By Laura Quinn for Tea & Water
From consumers and potential employees to international governments, the UN Development Programme and World Economic Forum, attention is turning towards the importance of fair, respectful treatment in the supply chain. And yet, despite the flurry of external interest, the majority of businesses have struggled to improve human rights effectively with suppliers and partners and to ensure the rights of workers throughout the many layers of their value chains.
Great progress has been made in some areas and industries; the apparel industry coming together to sign the Bangladesh Accord is a powerful example. And yet, in many companies, ensuring human rights within the supply chain remains the responsibility of one or two teams, enforced through compliance standards and audits that aren’t always locally relevant, practical to implement, or transparently adhered to. Part of the struggle is that many of those standards are developed without adequate inputs from suppliers and workers and, as a result, create artificial solutions or drive inefficiencies that guzzle time and money without providing tangible value in return. In the worst cases, the compliance process creates an ‘us’ and ‘them’ mentality between corporate teams and supplier leadership that makes it difficult to address the biggest human rights issues at the root of the problem.
So the question many businesses are forced to ask themselves is how to enforce human rights compliance across an increasingly complex global network if the current system isn’t working. A great first step would be to stop enforcing, and start engaging. In other words, a little less stick and a little more carrot.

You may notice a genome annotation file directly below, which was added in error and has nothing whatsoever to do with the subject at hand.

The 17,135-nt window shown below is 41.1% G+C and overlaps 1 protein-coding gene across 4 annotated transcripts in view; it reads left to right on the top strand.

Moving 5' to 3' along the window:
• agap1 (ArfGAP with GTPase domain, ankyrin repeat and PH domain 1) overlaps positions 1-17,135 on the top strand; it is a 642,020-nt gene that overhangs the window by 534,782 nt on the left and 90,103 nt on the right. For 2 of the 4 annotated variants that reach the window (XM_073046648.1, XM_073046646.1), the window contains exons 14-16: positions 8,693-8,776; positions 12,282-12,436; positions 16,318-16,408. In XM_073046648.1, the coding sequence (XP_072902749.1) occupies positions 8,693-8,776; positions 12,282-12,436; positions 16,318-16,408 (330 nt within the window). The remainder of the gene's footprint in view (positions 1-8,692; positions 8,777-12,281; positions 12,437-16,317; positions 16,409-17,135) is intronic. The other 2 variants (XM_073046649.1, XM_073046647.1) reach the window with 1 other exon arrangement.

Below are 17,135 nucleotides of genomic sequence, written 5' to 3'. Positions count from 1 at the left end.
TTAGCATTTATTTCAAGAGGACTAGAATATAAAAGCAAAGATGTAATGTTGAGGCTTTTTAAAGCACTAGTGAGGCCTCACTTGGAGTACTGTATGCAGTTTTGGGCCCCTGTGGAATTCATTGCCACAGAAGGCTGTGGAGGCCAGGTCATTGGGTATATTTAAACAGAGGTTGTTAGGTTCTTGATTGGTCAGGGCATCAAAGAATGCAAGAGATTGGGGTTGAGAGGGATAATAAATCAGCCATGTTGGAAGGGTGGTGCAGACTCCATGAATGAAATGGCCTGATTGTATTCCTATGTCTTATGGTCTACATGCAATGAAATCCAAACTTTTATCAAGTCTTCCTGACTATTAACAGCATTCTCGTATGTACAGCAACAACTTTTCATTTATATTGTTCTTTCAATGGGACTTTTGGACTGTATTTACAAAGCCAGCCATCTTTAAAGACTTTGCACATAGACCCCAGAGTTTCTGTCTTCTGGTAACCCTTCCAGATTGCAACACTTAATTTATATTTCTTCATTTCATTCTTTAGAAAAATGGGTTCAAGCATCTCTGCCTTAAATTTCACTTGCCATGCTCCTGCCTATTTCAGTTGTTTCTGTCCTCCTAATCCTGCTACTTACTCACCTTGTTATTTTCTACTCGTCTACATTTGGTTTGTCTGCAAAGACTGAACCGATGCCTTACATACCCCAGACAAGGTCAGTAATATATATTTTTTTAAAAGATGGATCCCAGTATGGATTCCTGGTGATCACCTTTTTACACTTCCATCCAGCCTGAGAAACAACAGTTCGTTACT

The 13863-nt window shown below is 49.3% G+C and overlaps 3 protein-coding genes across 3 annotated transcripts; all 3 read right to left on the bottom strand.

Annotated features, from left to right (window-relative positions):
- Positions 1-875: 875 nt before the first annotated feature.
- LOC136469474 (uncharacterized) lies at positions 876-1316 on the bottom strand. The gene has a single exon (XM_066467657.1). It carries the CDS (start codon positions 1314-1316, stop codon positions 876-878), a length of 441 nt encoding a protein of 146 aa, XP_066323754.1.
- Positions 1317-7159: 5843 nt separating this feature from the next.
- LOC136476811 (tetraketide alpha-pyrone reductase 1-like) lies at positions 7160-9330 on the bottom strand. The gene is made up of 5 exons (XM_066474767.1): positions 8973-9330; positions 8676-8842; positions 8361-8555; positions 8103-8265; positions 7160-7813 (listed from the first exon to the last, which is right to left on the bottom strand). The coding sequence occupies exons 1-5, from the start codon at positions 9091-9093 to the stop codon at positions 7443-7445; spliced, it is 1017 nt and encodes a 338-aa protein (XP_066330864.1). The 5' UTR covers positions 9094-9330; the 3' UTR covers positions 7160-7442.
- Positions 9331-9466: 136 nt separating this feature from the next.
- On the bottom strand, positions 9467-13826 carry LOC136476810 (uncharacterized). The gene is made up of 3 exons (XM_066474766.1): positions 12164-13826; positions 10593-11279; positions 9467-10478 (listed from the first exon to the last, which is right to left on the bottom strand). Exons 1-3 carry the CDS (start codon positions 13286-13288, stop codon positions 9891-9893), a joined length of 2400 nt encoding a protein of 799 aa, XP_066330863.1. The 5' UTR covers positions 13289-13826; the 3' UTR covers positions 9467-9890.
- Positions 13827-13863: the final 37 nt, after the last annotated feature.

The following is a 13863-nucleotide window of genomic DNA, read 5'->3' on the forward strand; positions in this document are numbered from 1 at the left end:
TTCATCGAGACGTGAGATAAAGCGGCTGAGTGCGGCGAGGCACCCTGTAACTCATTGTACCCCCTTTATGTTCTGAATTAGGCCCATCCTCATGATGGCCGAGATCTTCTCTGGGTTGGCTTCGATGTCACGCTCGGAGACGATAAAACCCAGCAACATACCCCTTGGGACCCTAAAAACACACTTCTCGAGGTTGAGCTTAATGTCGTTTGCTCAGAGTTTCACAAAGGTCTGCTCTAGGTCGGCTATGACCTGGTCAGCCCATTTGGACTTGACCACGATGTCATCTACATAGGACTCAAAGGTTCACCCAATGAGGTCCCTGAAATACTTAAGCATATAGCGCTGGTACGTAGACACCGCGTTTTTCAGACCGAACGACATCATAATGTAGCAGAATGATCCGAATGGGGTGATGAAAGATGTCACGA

By disrupting the entrenched mentality of the ‘enforcer’ and ‘enforced’ - and actively engaging employees and suppliers in the process of human rights and equal treatment for all - companies can place greater agency into the hands of its people and its supply chain. Whether it’s driving individual responsibility and accountability across local teams through smart communications, or hosting workshops with supplier management teams and their workers, the goal of creating work cultures that prioritize human rights as standard requires collaboration, shared values and lots of listening if it is to work effectively for everyone.
When Gap first introduced its P.A.C.E. program, a women’s empowerment training program for female garment workers, instead of mandating the program from the outside it hosted round-tables with NGOs and the management of its largest manufacturer in India, Shahi Exports. Shahi became an active participant in the program's development and, because it was developed collaboratively, proactively began to implement it across all its production units, having trained over 25,000 people to date. The company has also been able to prove tangible return-on-investment of the program, giving Gap a business case to take to other manufacturers. This collaboration was the result of a retailer team that sought to communicate shared values and drive conversations, instead of only mandating compliance requirements. The outcome has not only supported workers’ rights on the factory floor and benefited tens of thousands of low-skilled workers but it has built a culture of respect between both companies that has positively impacted every aspect of the relationship.
Such collaborations aren’t easy. They require open and honest dialogue, strong communications, and the will of many to succeed. But human rights is an issue that’s so fundamental, and so necessary for a fair and equitable future, that it’s imperative we bring these elements together effectively. Through powerful internal communications and equitable engagement with suppliers, collaborative solutions can be found that can drive better human rights and benefit both business and society alike.
Laura Quinn consults on behalf of Tea & Water, a multi-local agency that combines insight, strategy and communications to help companies motivate real behavior change around their sustainability agendas, throughout the supply chain.
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